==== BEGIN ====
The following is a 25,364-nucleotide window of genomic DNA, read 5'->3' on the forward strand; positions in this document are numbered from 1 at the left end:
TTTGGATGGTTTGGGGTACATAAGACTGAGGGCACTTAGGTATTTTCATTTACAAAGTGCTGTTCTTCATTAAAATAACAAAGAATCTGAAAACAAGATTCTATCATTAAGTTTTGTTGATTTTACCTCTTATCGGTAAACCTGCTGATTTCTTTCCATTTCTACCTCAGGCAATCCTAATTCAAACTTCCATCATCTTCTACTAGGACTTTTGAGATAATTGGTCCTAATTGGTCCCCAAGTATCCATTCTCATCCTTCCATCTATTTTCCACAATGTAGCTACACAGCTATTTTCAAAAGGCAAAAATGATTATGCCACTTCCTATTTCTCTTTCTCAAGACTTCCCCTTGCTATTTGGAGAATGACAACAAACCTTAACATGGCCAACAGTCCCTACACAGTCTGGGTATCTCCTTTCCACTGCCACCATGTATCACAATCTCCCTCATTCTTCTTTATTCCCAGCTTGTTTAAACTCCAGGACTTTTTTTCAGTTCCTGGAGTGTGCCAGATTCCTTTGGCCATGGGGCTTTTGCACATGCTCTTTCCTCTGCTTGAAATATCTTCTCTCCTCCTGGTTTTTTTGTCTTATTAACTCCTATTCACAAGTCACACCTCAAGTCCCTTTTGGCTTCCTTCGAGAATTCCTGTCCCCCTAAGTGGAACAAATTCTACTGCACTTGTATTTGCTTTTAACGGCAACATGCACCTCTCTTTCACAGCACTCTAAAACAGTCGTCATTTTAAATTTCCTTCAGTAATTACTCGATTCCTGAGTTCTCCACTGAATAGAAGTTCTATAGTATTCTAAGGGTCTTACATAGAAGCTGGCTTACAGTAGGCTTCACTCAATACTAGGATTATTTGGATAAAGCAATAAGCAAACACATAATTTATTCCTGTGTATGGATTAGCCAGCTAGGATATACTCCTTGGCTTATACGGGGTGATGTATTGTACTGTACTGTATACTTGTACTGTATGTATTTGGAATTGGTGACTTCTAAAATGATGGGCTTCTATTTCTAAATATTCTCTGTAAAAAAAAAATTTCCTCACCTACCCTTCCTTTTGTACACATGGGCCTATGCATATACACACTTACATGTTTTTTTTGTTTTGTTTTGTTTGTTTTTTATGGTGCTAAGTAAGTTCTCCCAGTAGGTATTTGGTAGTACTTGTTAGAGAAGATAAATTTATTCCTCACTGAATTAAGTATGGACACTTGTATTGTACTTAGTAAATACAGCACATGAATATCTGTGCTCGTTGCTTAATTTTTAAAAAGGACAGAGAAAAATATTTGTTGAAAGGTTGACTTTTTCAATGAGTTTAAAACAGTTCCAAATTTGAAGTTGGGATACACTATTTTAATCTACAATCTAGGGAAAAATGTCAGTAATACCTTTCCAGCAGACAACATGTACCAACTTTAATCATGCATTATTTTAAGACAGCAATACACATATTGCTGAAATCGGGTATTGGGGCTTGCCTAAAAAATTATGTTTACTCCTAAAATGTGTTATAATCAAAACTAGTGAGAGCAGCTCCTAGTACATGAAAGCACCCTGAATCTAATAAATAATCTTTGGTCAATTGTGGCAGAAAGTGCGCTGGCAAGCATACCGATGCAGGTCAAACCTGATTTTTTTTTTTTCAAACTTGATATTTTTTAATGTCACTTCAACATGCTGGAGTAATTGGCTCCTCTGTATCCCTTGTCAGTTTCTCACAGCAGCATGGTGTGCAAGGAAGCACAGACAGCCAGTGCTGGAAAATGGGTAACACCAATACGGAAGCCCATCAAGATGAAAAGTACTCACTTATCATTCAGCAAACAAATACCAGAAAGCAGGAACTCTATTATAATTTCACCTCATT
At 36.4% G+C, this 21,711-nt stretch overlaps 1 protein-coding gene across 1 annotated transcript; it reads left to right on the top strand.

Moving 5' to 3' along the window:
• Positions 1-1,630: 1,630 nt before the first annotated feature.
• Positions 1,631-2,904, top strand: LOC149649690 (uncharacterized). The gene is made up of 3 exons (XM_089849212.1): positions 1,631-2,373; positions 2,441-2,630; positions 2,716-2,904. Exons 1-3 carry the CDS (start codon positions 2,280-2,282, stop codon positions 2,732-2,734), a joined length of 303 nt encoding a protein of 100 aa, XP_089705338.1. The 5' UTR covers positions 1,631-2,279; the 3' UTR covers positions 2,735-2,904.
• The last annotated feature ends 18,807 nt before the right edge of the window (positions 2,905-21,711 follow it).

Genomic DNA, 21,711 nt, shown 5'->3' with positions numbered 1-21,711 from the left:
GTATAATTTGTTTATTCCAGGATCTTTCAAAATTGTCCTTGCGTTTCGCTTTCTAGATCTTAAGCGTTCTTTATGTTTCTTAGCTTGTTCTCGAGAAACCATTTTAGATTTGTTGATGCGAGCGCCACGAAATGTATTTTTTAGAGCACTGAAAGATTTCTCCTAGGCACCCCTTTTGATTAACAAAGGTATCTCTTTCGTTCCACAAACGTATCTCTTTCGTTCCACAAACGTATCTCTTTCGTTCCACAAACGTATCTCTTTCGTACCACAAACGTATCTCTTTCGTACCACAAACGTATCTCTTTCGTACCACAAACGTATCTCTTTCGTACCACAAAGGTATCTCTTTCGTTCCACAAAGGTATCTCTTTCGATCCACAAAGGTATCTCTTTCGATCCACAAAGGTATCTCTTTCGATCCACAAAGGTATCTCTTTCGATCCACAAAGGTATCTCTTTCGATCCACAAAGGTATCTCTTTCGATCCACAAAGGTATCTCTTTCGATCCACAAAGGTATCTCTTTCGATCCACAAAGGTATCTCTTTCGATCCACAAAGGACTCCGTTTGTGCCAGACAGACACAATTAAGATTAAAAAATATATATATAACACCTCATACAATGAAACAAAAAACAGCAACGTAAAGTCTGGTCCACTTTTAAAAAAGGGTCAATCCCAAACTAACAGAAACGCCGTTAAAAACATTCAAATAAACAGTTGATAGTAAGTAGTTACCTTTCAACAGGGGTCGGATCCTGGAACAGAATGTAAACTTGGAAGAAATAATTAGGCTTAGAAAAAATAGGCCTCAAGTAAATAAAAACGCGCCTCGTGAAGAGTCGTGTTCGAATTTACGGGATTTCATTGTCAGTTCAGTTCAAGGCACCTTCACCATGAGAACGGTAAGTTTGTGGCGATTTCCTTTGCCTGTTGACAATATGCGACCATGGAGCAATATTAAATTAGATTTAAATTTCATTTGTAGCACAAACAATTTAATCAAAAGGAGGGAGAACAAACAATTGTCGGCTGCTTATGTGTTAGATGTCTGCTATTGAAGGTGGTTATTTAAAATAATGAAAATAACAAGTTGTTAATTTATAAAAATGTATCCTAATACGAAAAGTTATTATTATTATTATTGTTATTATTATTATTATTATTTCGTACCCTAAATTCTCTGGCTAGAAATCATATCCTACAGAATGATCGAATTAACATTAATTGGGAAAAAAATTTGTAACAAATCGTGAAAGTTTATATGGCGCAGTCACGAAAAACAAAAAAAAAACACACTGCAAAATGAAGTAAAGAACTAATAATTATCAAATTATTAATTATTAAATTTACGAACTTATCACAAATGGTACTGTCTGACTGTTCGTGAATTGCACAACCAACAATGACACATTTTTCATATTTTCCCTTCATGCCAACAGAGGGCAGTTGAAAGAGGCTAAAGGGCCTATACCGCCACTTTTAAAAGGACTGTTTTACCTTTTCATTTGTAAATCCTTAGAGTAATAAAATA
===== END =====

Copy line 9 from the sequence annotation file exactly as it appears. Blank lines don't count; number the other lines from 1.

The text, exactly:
GTATAATTTGTTTATTCCAGGATCTTTCAAAATTGTCCTTGCGTTTCGCTTTCTAGATCTTAAGCGTTCTTTATGTTTCTTAGCTTGTTCTCGAGAAACCATTTTAGATTTGTTGATGCGAGCGCCACGAAATGTATTTTTTAGAGCACTGAAAGATTTCTCCTAGGCACCCCTTTTGATTAACAAAGGTATCTCTTTCGTTCCACAAACGTATCTCTTTCGTTCCACAAACGTATCTCTTTCGTTCCACAAACGTATCTCTTTCGTACCACAAACGTATCTCTTTCGTACCACAAACGTATCTCTTTCGTACCACAAACGTATCTCTTTCGTACCACAAAGGTATCTCTTTCGTTCCACAAAGGTATCTCTTTCGATCCACAAAGGTATCTCTTTCGATCCACAAAGGTATCTCTTTCGATCCACAAAGGTATCTCTTTCGATCCACAAAGGTATCTCTTTCGATCCACAAAGGTATCTCTTTCGATCCACAAAGGTATCTCTTTCGATCCACAAAGGTATCTCTTTCGATCCACAAAGGTATCTCTTTCGATCCACAAAGGACTCCGTTTGTGCCAGACAGACACAATTAAGATTAAAAAATATATATATAACACCTCATACAATGAAACAAAAAACAGCAACGTAAAGTCTGGTCCACTTTTAAAAAAGGGTCAATCCCAAACTAACAGAAACGCCGTTAAAAACATTCAAATAAACAGTTGATAGTAAGTAGTTACCTTTCAACAGGGGTCGGATCCTGGAACAGAATGTAAACTTGGAAGAAATAATTAGGCTTAGAAAAAATAGGCCTCAAGTAAATAAAAACGCGCCTCGTGAAGAGTCGTGTTCGAATTTACGGGATTTCATTGTCAGTTCAGTTCAAGGCACCTTCACCATGAGAACGGTAAGTTTGTGGCGATTTCCTTTGCCTGTTGACAATATGCGACCATGGAGCAATATTAAATTAGATTTAAATTTCATTTGTAGCACAAACAATTTAATCAAAAGGAGGGAGAACAAACAATTGTCGGCTGCTTATGTGTTAGATGTCTGCTATTGAAGGTGGTTATTTAAAATAATGAAAATAACAAGTTGTTAATTTATAAAAATGTATCCTAATACGAAAAGTTATTATTATTATTATTGTTATTATTATTATTATTATTTCGTACCCTAAATTCTCTGGCTAGAAATCATATCCTACAGAATGATCGAATTAACATTAATTGGGAAAAAAATTTGTAACAAATCGTGAAAGTTTATATGGCGCAGTCACGAAAAACAAAAAAAAAACACACTGCAAAATGAAGTAAAGAACTAATAATTATCAAATTATTAATTATTAAATTTACGAACTTATCACAAATGGTACTGTCTGACTGTTCGTGAATTGCACAACCAACAATGACACATTTTTCATATTTTCCCTTCATGCCAACAGAGGGCAGTTGAAAGAGGCTAAAGGGCCTATACCGCCACTTTTAAAAGGACTGTTTTACCTTTTCATTTGTAAATCCTTAGAGTAATAAAATA